Joe Biden, who has previously said his decision to run for president was partly a response to the way Donald Trump had responded to the situation in Charlottesville three years ago, tweeted that this was Donald Trump’s America.

These Proud Boys need to get a job, don’t we all wish we had time to hang out on the streets all day and they’re all grown-ups and they might want to think of themselves as men and not as boys, although they do all seem to have the intelligence of children.

And what are they proud of, their douchebagness? Yet groups like these are permitted to live out their fantasies.

But does anyone actually take these Proud Boys seriously, it all seems a bit niche to me and reminds me of Germany before the second world war? And hoodlums will find any vision for a speck of attention.

The Proud Boys are a far-right and neo-fascist, male-only organisation that encourages and engages in political violence. It’s based in the United States and has a presence in Australia, Canada and the United Kingdom.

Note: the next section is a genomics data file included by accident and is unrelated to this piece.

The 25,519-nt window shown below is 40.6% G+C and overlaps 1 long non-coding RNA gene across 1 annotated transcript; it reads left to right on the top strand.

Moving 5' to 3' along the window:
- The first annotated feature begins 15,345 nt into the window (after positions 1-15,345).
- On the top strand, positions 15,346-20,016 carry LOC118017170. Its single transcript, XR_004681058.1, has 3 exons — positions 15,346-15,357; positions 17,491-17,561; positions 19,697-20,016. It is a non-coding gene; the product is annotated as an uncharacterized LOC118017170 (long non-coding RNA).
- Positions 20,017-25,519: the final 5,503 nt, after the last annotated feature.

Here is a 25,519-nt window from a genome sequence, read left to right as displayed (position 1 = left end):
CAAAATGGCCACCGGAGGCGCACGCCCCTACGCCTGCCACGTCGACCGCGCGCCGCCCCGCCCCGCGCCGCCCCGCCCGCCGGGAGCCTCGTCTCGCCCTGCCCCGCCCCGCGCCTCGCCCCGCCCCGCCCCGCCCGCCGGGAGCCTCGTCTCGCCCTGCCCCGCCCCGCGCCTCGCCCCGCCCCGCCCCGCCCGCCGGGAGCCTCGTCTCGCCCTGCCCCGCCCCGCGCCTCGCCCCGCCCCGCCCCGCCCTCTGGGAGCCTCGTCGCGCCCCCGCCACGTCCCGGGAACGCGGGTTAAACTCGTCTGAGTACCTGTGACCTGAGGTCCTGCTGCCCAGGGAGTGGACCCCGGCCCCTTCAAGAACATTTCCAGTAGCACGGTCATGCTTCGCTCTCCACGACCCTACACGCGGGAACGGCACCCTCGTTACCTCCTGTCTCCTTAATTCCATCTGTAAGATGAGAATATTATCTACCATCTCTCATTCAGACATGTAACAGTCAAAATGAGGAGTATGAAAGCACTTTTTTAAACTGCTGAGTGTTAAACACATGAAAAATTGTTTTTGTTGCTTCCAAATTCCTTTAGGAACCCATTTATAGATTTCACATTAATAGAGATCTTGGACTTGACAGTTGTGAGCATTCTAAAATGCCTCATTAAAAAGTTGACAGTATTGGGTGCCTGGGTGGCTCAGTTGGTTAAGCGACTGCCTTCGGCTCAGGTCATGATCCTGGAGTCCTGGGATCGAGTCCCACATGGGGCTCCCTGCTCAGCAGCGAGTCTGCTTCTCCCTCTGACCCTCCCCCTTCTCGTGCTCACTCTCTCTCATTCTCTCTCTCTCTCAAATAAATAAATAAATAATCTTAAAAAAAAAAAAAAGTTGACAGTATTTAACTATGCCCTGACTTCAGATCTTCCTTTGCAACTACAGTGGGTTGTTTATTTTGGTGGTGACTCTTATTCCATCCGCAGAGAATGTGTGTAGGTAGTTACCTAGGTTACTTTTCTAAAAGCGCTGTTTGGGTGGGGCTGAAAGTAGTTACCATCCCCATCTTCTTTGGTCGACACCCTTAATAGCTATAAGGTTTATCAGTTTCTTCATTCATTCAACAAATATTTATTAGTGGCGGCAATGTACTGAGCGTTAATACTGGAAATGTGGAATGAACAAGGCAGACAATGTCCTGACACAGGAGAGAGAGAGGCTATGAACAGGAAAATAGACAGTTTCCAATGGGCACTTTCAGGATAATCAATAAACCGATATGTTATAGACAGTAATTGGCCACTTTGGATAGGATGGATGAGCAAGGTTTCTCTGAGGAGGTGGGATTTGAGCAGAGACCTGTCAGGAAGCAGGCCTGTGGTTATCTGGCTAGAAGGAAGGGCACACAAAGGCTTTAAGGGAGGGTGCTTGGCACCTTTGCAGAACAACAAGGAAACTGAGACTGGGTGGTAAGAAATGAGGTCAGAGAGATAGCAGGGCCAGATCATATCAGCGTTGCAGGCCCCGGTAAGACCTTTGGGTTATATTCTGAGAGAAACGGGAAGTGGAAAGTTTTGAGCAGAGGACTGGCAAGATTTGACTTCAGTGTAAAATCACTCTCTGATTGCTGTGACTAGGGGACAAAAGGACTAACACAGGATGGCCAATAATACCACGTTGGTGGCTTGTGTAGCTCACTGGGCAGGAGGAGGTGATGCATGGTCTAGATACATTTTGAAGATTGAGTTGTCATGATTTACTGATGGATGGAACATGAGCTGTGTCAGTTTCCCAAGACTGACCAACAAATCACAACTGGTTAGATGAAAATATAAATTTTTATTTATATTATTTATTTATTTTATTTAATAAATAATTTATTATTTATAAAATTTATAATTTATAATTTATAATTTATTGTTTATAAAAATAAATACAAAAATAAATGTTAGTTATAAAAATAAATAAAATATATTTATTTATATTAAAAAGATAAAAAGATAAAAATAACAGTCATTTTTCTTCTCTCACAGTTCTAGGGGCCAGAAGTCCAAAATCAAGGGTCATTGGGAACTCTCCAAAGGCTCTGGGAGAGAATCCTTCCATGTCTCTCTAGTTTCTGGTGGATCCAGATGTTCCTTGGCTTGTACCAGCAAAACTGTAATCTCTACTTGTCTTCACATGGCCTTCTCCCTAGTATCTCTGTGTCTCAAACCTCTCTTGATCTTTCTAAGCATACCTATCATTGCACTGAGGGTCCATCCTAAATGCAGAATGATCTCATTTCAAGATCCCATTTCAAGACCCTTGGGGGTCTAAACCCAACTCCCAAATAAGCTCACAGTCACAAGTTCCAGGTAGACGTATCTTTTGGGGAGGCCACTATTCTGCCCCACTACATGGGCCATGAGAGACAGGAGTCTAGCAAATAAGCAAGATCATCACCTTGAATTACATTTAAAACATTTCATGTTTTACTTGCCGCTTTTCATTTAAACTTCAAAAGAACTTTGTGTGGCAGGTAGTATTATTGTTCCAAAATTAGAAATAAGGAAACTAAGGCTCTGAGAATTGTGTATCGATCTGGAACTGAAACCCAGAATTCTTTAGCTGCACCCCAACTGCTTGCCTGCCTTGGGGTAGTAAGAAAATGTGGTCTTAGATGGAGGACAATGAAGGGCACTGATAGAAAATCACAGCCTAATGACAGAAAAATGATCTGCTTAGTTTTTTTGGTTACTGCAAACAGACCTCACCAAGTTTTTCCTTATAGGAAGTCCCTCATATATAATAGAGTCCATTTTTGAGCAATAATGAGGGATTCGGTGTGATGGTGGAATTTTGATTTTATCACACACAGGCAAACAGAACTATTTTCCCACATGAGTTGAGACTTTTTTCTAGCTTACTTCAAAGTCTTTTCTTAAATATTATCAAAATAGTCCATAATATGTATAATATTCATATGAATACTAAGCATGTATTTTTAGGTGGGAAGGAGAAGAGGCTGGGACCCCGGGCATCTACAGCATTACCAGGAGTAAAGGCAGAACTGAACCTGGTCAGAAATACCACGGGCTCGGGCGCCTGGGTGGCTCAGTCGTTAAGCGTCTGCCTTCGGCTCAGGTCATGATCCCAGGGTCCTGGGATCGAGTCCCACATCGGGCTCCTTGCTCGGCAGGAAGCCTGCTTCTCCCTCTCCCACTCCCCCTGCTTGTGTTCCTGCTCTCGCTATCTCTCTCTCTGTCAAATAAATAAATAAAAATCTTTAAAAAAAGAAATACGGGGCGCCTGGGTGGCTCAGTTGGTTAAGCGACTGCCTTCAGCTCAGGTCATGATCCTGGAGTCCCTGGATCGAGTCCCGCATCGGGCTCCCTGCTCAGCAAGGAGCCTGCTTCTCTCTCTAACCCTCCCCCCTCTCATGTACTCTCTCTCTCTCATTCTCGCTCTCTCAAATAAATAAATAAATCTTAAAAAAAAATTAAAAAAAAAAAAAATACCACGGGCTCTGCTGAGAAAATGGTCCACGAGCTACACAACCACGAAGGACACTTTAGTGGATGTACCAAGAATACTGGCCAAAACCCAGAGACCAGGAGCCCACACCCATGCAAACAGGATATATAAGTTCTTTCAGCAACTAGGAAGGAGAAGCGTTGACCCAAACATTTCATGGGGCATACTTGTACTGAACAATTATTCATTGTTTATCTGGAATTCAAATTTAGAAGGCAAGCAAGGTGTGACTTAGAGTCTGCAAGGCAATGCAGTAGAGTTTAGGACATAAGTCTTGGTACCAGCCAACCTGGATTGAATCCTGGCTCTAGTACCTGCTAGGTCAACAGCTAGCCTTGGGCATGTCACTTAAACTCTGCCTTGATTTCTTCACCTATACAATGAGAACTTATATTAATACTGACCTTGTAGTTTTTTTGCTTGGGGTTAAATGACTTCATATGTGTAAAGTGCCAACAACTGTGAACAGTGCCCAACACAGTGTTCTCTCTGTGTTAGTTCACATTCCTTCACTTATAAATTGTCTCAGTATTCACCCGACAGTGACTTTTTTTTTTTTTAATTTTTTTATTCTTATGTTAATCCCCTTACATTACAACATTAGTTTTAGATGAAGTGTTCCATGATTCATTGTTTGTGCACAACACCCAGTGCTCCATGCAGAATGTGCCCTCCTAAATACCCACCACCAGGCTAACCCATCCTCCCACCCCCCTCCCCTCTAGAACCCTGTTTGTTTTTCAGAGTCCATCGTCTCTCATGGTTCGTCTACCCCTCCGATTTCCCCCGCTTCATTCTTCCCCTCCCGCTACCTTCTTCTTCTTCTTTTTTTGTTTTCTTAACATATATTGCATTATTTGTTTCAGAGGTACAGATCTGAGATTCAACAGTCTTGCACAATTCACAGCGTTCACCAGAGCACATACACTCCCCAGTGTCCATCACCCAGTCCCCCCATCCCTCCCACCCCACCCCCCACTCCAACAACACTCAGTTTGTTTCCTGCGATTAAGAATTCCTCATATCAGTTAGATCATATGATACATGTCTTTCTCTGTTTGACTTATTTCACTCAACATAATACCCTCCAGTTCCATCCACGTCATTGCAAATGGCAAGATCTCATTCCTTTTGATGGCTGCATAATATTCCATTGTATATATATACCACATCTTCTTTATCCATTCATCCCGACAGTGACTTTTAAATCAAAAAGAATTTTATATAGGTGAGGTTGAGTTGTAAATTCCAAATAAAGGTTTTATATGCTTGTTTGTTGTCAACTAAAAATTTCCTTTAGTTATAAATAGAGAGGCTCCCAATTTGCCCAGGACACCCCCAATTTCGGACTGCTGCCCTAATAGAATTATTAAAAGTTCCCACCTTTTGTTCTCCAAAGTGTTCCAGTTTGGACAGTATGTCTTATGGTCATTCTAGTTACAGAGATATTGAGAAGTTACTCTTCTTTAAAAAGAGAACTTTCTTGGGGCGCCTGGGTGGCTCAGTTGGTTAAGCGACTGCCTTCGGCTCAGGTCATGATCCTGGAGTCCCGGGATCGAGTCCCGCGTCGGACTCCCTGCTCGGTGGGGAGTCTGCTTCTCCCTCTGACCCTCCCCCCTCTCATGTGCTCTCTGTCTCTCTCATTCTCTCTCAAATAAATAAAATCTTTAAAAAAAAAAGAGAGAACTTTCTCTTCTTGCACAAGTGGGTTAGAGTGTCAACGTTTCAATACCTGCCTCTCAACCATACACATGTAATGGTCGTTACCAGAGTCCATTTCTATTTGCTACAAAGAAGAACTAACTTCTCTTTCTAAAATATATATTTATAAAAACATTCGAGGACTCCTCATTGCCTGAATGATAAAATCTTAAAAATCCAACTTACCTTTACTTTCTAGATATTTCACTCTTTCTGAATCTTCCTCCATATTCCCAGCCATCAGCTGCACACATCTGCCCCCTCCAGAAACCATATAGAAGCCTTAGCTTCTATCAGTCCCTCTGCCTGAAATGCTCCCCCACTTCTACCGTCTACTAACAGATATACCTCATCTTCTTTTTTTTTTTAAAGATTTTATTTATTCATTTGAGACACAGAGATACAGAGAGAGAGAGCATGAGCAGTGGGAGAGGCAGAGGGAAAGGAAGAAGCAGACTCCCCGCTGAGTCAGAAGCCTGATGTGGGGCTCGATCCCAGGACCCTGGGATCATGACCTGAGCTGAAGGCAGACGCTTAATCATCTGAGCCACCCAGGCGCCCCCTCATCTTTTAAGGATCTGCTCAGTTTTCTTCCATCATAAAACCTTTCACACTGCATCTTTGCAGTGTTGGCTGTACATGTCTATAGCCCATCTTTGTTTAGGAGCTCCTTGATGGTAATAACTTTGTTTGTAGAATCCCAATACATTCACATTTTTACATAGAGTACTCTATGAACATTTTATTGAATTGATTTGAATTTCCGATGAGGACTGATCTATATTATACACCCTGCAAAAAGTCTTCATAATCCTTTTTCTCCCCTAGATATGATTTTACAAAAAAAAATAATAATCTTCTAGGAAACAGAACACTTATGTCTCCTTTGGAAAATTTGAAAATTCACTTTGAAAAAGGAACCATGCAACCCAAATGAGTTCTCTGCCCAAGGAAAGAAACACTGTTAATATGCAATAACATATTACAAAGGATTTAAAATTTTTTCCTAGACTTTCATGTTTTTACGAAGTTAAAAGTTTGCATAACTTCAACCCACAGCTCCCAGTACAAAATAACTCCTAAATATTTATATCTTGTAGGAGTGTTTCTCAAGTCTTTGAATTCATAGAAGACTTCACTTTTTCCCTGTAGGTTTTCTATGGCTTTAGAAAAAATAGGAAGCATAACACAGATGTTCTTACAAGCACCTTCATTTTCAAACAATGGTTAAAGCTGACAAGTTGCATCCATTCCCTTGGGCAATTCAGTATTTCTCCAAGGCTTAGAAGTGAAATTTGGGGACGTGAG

The Proud Boys emerged as part of the alt-right, but McInnes started distancing himself from the alt-right in early 2017, saying the alt right’s focus was about ethnicity.

The group believes men, especially white men and the Western culture is under siege and their views have elements of the white genocide conspiracy theory.

Officially, the group rejects white supremacy, although it has significant links with white supremacist groups.

Its members have partaken in numerous racist events and events centred around anti-left violence, with ex-members organising the Unite the Right protest in Charlottesville, and the organisation glorified violence and the Southern Poverty Law Centre has called it an alt-right fight club.

Remember, it only took two white American supremacists to execute the Oklahoma City Bombing, killing 168 Americans, including 19 small children and injuring another 500.

No one had ever heard of them before and no one should be encouraging these groups, let alone the President and the abiding impression of Donald Trump’s remark was that he considers himself the commander in chief of the Proud Boys and that they would obey his orders.

He clearly made no attempts to estrange himself from them, and in the context of his remarks following the Charlottesville violence, I believe we can safely conclude that he considers himself as their commander in chief.

And regardless of which side people might support, the formation of armed militias on the streets of US towns and cities further destabilises a fraught situation and contributes to greater fear and violence.